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Europe: Shares fall as UniCredit leads banks lower after tests

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[MILAN] European shares closed lower on Monday, dragged down by banks such as UniCredit and Raiffeisen that performed poorly in a Europe-wide stress tests.

The pan-European STOXX 600 and the FTSEurofirst 300 index both closed 0.6 per cent weaker.

The STOXX 600 banking index fell 1.8 per cent, reversing earlier gains and giving back a rally seen in the previous days as enthusiasm for the results of the stress test, which delivered little negative surprises, was short-lived.

Austrian bank Raiffeisen, which emerged among the four worst perfomers in the tests along with Monte dei Paschi, Banco Popular and UniCredit, fell 5 per cent.

UniCredit slumped 9.4 per cent as the poor showing in the tests highlighted the need for Italy's biggest bank by assets to strengthen its capital, while Banco Popular fell 5.9 per cent.

"The stress test results confirm the necessity for UniCredit to reinforce its capital position," Banca Akros analyst Luigi Tramontana said in a note. Analysts have said UniCredit needs to raise as much as 9 billion euros (S$13.5 billion).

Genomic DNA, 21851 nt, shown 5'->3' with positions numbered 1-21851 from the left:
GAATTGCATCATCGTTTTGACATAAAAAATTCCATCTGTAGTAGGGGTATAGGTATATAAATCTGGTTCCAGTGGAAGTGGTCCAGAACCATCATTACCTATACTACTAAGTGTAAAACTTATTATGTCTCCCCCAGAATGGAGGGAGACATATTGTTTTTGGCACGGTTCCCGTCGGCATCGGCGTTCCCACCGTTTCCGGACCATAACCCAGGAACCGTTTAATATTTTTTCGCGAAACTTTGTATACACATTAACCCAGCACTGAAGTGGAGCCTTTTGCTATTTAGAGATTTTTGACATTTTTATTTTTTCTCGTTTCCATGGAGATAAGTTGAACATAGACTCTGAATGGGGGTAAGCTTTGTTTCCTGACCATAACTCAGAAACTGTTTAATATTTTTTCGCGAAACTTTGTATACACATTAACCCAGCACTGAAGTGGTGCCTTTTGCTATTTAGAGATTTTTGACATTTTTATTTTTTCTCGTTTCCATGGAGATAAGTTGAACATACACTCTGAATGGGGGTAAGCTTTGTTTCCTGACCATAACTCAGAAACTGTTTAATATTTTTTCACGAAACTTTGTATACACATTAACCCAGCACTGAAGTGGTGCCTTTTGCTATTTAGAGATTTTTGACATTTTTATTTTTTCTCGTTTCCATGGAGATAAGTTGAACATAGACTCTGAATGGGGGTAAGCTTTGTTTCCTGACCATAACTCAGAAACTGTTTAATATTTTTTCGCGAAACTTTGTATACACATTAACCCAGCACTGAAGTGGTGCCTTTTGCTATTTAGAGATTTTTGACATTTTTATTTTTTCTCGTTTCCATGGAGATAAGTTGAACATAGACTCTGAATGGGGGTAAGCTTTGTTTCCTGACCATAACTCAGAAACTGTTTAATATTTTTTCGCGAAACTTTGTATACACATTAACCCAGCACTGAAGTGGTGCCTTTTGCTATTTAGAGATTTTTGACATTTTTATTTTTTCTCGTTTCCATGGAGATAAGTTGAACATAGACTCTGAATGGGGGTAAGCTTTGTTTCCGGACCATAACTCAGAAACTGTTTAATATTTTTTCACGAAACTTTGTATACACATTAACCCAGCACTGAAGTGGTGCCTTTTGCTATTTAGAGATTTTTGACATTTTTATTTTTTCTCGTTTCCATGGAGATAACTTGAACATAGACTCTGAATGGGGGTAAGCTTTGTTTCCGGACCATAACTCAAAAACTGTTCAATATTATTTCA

Monte dei Paschi, however, rose 0.6 per cent as some optimism over a last-minute rescue plan offset the Italian lender's bad showing in the tests, where it fared the worst.

Energy shares also lost ground following a sharp decline in crude oil prices. The European sector index dropped 1.8 per cent, dragged down by a 2.9 per cent and 2 per cent fall in Royal Dutch Shell and BP.

However, Europe's STOXX 600 Basic Resources index, which includes mining stocks, rose 0.2 per cent as sluggish manufacturing growth data from China, the world's biggest metals consumer, raised hopes of further economic stimulus.

Among other gainers, Legrand rose 3.8 per cent on the back of its well-received results at the French power switch maker, whose sales growth in the first half beat expectations.

But Heineken fell 3.7 per cent after the Dutch brewer reported first half revenue below Reuters' estimates, hurt by declining sales in Africa and Eastern Europe.